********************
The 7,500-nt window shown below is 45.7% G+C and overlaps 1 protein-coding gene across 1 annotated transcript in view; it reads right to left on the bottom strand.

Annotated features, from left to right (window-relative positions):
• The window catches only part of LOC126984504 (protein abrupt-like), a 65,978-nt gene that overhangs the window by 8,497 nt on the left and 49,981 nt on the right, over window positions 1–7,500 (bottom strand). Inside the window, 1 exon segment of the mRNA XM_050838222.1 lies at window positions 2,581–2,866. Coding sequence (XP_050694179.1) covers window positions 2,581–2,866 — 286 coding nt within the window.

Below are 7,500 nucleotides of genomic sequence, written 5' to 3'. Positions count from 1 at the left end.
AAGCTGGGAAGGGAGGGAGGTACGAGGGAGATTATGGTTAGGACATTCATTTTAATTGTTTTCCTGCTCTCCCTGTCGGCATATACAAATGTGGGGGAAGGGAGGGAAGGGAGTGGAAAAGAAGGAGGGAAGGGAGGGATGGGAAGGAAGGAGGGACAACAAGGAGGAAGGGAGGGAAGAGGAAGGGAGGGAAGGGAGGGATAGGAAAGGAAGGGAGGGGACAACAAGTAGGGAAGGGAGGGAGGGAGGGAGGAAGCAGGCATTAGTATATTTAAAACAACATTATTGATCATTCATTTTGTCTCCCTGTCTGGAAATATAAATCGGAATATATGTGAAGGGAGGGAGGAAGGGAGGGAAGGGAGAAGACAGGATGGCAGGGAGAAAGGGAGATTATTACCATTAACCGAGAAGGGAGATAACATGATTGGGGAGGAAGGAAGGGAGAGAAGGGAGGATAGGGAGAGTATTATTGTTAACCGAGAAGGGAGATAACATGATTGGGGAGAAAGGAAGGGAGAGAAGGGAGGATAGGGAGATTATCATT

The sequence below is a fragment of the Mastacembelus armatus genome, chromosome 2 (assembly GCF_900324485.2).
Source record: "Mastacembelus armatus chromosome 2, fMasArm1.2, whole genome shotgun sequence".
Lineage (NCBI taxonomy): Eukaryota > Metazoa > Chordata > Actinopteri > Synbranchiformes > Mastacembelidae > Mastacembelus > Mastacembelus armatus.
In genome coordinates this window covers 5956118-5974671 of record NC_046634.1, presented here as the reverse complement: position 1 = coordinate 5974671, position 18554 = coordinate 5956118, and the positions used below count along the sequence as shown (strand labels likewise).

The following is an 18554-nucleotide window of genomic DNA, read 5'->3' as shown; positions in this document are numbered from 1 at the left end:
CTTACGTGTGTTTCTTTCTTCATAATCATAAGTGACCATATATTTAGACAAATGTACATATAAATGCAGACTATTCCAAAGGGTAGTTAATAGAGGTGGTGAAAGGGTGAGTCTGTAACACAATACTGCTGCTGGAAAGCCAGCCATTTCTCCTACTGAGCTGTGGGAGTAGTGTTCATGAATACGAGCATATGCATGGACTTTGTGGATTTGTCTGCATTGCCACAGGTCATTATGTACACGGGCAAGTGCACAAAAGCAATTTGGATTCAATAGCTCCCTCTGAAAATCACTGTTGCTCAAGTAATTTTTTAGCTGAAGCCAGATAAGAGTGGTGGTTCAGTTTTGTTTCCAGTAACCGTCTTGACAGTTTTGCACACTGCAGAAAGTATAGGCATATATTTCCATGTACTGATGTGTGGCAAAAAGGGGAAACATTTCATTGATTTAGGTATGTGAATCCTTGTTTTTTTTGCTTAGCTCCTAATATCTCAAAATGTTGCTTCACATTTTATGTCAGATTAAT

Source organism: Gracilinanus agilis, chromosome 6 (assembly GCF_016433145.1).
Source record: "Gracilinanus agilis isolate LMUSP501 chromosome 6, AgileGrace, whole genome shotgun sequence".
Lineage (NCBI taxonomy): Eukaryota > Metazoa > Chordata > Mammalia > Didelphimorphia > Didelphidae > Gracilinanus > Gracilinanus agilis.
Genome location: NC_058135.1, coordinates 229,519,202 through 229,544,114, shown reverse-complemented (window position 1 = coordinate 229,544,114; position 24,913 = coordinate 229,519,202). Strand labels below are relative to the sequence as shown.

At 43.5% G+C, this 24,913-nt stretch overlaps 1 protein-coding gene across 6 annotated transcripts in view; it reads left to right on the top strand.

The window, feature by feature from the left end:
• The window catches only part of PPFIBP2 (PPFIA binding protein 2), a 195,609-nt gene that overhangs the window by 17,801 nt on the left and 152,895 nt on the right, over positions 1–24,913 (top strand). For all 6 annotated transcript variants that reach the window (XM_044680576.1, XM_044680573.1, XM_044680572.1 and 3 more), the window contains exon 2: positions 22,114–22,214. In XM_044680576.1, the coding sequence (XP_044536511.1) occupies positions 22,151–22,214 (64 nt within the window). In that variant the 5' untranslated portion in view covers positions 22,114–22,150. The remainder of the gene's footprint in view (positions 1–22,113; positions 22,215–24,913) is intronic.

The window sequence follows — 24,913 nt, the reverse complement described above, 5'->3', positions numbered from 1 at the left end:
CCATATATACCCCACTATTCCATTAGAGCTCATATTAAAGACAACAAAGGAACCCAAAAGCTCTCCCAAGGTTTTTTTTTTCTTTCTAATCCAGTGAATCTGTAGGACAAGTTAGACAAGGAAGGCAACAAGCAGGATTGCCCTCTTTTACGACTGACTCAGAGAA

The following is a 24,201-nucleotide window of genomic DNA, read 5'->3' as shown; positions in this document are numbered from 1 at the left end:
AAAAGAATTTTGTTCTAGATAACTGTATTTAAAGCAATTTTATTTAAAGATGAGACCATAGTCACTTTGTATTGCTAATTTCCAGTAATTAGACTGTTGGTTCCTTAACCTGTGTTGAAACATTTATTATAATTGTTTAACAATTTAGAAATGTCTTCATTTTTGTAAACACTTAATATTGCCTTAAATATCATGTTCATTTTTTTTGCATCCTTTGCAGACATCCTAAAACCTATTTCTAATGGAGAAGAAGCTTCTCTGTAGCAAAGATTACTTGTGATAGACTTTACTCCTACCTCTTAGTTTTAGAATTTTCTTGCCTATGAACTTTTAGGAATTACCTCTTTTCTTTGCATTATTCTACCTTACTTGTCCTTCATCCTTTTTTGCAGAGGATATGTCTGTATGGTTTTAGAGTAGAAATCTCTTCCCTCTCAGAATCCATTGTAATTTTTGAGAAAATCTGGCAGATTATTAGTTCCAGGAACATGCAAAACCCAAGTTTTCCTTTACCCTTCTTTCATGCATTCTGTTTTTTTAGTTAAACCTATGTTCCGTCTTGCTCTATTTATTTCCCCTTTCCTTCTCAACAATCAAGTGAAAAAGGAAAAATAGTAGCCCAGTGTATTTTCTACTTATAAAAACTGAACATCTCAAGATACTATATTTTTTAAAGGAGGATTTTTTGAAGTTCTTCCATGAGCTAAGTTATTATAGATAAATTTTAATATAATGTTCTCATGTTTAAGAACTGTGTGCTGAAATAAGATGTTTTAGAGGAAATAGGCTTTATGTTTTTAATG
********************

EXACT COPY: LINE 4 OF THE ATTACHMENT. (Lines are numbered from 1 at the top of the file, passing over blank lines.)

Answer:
Below are 7,500 nucleotides of genomic sequence, written 5' to 3'. Positions count from 1 at the left end.